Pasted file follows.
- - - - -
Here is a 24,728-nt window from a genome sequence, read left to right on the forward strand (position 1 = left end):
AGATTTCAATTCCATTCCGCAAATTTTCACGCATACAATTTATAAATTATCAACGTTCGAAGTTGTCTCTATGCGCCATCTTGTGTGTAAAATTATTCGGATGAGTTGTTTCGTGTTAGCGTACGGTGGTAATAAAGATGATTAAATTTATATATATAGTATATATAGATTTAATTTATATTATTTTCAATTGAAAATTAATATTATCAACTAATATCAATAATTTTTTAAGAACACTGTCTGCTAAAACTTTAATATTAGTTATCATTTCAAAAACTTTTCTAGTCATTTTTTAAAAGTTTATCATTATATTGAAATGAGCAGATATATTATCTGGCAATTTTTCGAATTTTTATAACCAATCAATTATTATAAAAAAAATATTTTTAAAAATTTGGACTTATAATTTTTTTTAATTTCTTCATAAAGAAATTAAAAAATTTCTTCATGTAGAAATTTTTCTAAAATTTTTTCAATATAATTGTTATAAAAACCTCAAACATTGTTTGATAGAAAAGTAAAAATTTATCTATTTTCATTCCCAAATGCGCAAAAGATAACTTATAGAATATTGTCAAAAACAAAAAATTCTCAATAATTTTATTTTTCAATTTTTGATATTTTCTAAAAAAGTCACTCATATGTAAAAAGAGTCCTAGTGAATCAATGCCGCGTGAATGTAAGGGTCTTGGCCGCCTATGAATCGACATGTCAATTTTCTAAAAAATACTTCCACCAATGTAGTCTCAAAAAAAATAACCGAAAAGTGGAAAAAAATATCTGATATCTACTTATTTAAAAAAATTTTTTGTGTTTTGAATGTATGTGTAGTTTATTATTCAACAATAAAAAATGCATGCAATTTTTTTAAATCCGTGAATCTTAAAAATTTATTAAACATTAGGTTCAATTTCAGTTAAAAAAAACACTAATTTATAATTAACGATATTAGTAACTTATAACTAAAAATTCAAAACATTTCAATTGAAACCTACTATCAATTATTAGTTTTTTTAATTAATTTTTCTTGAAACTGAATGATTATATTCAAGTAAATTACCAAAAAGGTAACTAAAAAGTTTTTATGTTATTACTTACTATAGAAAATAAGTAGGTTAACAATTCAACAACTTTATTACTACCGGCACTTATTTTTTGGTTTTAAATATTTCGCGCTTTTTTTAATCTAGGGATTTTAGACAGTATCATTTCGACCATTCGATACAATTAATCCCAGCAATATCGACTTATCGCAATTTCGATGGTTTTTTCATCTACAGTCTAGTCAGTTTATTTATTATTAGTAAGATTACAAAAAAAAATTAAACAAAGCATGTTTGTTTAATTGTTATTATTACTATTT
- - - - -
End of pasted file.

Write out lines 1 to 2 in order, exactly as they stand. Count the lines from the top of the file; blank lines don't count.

Here is a 24,728-nt window from a genome sequence, read left to right on the forward strand (position 1 = left end):
AGATTTCAATTCCATTCCGCAAATTTTCACGCATACAATTTATAAATTATCAACGTTCGAAGTTGTCTCTATGCGCCATCTTGTGTGTAAAATTATTCGGATGAGTTGTTTCGTGTTAGCGTACGGTGGTAATAAAGATGATTAAATTTATATATATAGTATATATAGATTTAATTTATATTATTTTCAATTGAAAATTAATATTATCAACTAATATCAATAATTTTTTAAGAACACTGTCTGCTAAAACTTTAATATTAGTTATCATTTCAAAAACTTTTCTAGTCATTTTTTAAAAGTTTATCATTATATTGAAATGAGCAGATATATTATCTGGCAATTTTTCGAATTTTTATAACCAATCAATTATTATAAAAAAAATATTTTTAAAAATTTGGACTTATAATTTTTTTTAATTTCTTCATAAAGAAATTAAAAAATTTCTTCATGTAGAAATTTTTCTAAAATTTTTTCAATATAATTGTTATAAAAACCTCAAACATTGTTTGATAGAAAAGTAAAAATTTATCTATTTTCATTCCCAAATGCGCAAAAGATAACTTATAGAATATTGTCAAAAACAAAAAATTCTCAATAATTTTATTTTTCAATTTTTGATATTTTCTAAAAAAGTCACTCATATGTAAAAAGAGTCCTAGTGAATCAATGCCGCGTGAATGTAAGGGTCTTGGCCGCCTATGAATCGACATGTCAATTTTCTAAAAAATACTTCCACCAATGTAGTCTCAAAAAAAATAACCGAAAAGTGGAAAAAAATATCTGATATCTACTTATTTAAAAAAATTTTTTGTGTTTTGAATGTATGTGTAGTTTATTATTCAACAATAAAAAATGCATGCAATTTTTTTAAATCCGTGAATCTTAAAAATTTATTAAACATTAGGTTCAATTTCAGTTAAAAAAAACACTAATTTATAATTAACGATATTAGTAACTTATAACTAAAAATTCAAAACATTTCAATTGAAACCTACTATCAATTATTAGTTTTTTTAATTAATTTTTCTTGAAACTGAATGATTATATTCAAGTAAATTACCAAAAAGGTAACTAAAAAGTTTTTATGTTATTACTTACTATAGAAAATAAGTAGGTTAACAATTCAACAACTTTATTACTACCGGCACTTATTTTTTGGTTTTAAATATTTCGCGCTTTTTTTAATCTAGGGATTTTAGACAGTATCATTTCGACCATTCGATACAATTAATCCCAGCAATATCGACTTATCGCAATTTCGATGGTTTTTTCATCTACAGTCTAGTCAGTTTATTTATTATTAGTAAGATTACAAAAAAAAATTAAACAAAGCATGTTTGTTTAATTGTTATTATTACTATTT